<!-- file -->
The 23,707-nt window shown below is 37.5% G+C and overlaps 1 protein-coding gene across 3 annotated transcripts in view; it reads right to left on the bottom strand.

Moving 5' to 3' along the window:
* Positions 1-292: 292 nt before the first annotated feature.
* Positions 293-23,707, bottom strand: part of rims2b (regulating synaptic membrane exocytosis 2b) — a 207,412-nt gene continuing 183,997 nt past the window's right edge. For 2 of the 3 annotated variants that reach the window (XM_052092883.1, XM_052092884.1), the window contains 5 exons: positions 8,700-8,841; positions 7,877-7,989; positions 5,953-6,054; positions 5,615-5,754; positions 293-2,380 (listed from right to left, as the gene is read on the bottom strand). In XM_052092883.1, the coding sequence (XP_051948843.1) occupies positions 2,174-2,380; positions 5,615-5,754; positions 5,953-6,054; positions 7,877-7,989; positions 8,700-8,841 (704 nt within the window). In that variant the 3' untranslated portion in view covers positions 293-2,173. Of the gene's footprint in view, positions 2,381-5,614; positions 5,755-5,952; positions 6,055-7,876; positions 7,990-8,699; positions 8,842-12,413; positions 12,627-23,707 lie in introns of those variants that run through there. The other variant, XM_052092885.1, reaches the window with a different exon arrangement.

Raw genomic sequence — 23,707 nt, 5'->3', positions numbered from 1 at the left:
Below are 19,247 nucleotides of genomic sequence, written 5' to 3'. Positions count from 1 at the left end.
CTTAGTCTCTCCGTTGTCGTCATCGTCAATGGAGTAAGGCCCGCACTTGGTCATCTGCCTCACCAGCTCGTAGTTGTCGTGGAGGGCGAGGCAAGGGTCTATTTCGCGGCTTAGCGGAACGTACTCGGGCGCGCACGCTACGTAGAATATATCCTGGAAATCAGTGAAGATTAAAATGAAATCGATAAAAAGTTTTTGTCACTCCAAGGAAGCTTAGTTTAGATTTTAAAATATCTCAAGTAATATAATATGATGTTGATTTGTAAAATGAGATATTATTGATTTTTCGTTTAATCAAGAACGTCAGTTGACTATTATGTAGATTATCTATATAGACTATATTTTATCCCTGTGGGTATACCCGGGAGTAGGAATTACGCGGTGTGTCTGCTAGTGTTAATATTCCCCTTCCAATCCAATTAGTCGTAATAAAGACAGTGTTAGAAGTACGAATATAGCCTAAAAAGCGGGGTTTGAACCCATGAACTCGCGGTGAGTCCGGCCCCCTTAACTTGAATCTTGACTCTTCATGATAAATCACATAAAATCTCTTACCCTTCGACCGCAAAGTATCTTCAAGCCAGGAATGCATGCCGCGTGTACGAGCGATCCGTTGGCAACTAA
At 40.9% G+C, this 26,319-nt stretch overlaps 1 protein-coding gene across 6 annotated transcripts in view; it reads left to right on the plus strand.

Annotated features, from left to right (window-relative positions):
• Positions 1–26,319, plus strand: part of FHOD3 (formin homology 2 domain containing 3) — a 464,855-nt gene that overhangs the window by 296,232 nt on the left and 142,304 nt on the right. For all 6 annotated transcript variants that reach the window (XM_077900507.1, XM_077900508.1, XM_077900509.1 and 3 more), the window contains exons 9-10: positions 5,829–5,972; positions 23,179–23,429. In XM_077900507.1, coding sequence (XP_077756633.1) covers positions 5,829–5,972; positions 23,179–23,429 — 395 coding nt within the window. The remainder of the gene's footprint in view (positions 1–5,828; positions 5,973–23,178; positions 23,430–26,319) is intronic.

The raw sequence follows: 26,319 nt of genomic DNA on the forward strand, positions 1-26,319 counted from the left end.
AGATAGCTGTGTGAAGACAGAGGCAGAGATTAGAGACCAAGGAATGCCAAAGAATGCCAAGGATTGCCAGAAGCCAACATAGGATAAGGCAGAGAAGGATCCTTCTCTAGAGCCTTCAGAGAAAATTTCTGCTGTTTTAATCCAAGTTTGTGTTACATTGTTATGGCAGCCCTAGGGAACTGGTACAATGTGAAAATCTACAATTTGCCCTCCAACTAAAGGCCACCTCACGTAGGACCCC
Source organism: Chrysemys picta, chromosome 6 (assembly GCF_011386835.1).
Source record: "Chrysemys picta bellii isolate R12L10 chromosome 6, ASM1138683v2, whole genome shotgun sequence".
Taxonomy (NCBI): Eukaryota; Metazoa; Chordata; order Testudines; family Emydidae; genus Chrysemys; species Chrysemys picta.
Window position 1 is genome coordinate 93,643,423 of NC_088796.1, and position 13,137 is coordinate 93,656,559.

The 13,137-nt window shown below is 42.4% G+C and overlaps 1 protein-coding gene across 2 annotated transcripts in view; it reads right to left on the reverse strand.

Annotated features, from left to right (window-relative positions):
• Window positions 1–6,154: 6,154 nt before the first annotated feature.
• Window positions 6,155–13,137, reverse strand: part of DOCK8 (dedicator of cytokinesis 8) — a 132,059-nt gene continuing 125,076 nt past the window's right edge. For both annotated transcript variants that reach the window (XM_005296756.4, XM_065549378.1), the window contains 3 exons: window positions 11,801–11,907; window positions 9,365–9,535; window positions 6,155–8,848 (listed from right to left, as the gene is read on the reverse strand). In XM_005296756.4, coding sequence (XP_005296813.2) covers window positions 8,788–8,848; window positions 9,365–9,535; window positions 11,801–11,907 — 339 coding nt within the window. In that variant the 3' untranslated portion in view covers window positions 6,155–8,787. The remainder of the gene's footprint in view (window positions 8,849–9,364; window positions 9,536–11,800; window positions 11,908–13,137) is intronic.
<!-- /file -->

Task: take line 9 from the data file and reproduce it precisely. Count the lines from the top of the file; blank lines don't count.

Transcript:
Annotated features, from left to right (window-relative positions):